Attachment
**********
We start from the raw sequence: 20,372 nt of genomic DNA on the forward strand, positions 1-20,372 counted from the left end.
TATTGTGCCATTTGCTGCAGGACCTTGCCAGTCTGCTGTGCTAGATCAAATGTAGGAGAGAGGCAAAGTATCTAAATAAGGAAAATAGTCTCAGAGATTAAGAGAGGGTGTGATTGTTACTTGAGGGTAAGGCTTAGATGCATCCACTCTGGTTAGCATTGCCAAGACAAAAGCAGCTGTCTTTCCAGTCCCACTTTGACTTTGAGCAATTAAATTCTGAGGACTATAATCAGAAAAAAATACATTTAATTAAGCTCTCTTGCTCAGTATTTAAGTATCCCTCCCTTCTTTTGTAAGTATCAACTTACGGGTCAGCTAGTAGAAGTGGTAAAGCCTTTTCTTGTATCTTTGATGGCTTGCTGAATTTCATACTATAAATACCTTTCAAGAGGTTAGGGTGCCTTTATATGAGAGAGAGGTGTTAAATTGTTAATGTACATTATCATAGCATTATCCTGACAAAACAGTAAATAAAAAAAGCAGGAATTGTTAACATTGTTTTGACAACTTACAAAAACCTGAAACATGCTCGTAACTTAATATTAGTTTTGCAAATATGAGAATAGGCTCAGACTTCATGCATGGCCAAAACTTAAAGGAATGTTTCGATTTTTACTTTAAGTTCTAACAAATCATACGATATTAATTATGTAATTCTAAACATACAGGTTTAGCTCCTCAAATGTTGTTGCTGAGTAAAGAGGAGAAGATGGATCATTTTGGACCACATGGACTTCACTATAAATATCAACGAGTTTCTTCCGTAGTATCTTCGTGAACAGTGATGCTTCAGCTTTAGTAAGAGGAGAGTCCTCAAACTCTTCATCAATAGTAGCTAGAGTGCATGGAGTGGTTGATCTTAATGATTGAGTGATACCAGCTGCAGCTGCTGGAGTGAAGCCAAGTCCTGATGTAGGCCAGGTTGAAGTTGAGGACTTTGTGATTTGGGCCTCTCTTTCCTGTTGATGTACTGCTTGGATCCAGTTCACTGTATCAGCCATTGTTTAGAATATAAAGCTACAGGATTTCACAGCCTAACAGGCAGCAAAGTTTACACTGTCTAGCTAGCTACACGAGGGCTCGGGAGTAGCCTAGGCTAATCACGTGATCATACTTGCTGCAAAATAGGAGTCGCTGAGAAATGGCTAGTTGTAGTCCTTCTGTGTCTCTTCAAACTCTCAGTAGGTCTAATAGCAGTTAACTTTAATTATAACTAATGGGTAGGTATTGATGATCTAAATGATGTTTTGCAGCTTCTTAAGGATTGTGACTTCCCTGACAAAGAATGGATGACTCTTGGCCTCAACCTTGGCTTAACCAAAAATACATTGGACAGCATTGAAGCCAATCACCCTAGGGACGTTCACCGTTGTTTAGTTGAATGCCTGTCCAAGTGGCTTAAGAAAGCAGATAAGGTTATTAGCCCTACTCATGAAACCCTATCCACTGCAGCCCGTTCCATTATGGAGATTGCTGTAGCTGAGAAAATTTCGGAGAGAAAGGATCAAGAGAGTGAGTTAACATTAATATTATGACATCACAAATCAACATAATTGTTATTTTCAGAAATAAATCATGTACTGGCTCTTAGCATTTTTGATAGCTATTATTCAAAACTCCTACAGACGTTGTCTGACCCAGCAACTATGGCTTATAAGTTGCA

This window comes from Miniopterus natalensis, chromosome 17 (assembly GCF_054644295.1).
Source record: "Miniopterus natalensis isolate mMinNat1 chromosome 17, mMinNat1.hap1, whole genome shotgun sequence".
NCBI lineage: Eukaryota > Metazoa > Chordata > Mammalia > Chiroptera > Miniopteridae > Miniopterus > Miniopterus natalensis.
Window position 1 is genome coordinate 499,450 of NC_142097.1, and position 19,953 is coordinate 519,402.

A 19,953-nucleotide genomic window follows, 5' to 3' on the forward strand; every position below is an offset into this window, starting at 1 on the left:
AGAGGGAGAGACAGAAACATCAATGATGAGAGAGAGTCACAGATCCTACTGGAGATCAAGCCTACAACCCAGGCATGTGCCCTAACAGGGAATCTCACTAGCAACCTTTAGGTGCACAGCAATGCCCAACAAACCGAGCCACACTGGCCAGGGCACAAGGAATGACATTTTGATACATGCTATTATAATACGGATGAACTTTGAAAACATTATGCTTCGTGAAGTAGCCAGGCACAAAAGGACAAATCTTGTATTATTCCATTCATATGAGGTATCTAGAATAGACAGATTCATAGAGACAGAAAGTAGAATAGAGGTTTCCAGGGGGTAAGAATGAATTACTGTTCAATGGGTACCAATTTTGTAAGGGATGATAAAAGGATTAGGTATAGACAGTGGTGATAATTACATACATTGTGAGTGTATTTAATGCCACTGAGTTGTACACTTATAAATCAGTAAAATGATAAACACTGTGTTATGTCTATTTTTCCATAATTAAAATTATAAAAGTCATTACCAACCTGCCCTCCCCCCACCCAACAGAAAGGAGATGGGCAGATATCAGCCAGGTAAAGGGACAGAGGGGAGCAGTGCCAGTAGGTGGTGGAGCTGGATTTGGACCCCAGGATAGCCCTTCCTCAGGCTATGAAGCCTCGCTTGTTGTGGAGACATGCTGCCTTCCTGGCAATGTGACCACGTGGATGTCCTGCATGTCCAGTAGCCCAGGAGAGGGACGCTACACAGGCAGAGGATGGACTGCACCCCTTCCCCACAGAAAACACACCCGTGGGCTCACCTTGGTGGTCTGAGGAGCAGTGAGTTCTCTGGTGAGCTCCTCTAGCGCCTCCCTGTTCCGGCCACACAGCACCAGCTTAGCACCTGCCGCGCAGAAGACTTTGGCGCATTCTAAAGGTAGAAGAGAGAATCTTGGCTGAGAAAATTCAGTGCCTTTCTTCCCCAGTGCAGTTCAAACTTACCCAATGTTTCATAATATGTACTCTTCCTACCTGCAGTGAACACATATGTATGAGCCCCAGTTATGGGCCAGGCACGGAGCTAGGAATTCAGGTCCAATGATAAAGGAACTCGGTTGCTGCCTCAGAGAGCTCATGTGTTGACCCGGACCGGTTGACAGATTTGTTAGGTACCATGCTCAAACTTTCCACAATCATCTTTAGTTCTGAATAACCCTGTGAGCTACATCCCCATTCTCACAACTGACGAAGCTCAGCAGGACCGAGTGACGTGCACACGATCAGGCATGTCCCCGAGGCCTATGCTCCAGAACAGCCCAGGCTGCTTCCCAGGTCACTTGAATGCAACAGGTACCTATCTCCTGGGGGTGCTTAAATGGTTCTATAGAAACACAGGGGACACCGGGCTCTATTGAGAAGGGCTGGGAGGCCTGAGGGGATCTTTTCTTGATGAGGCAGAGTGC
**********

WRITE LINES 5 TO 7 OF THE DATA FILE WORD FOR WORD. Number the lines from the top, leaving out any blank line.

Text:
NCBI lineage: Eukaryota > Metazoa > Chordata > Mammalia > Chiroptera > Miniopteridae > Miniopterus > Miniopterus natalensis.
Window position 1 is genome coordinate 499,450 of NC_142097.1, and position 19,953 is coordinate 519,402.

A 19,953-nucleotide genomic window follows, 5' to 3' on the forward strand; every position below is an offset into this window, starting at 1 on the left: